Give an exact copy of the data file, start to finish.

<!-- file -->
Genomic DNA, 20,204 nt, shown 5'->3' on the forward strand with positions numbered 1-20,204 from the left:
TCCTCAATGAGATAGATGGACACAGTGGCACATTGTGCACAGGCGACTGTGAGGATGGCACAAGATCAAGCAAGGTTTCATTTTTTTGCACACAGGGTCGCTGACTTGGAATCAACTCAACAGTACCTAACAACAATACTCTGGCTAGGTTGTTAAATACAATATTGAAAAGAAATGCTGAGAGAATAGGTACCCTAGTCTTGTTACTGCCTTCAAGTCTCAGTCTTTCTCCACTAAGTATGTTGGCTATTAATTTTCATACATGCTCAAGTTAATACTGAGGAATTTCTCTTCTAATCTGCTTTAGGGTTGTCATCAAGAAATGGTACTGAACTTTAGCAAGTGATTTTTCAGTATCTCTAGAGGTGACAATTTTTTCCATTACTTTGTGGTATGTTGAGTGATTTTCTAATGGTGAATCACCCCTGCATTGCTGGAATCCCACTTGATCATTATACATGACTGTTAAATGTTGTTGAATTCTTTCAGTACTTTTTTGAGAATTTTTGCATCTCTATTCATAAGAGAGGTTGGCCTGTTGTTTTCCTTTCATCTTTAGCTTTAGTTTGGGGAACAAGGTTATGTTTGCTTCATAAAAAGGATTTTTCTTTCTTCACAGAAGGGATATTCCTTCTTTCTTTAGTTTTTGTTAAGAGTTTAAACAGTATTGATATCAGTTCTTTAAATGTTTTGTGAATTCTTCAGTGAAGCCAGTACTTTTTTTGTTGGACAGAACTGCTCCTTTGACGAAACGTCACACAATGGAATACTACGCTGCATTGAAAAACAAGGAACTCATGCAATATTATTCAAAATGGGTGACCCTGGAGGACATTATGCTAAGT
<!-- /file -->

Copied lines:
Genomic DNA, 20,204 nt, shown 5'->3' on the forward strand with positions numbered 1-20,204 from the left:
TCCTCAATGAGATAGATGGACACAGTGGCACATTGTGCACAGGCGACTGTGAGGATGGCACAAGATCAAGCAAGGTTTCATTTTTTTGCACACAGGGTCGCTGACTTGGAATCAACTCAACAGTACCTAACAACAATACTCTGGCTAGGTTGTTAAATACAATATTGAAAAGAAATGCTGAGAGAATAGGTACCCTAGTCTTGTTACTGCCTTCAAGTCTCAGTCTTTCTCCACTAAGTATGTTGGCTATTAATTTTCATACATGCTCAAGTTAATACTGAGGAATTTCTCTTCTAATCTGCTTTAGGGTTGTCATCAAGAAATGGTACTGAACTTTAGCAAGTGATTTTTCAGTATCTCTAGAGGTGACAATTTTTTCCATTACTTTGTGGTATGTTGAGTGATTTTCTAATGGTGAATCACCCCTGCATTGCTGGAATCCCACTTGATCATTATACATGACTGTTAAATGTTGTTGAATTCTTTCAGTACTTTTTTGAGAATTTTTGCATCTCTATTCATAAGAGAGGTTGGCCTGTTGTTTTCCTTTCATCTTTAGCTTTAGTTTGGGGAACAAGGTTATGTTTGCTTCATAAAAAGGATTTTTCTTTCTTCACAGAAGGGATATTCCTTCTTTCTTTAGTTTTTGTTAAGAGTTTAAACAGTATTGATATCAGTTCTTTAAATGTTTTGTGAATTCTTCAGTGAAGCCAGTACTTTTTTTGTTGGACAGAACTGCTCCTTTGACGAAACGTCACACAATGGAATACTACGCTGCATTGAAAAACAAGGAACTCATGCAATATTATTCAAAATGGGTGACCCTGGAGGACATTATGCTAAGT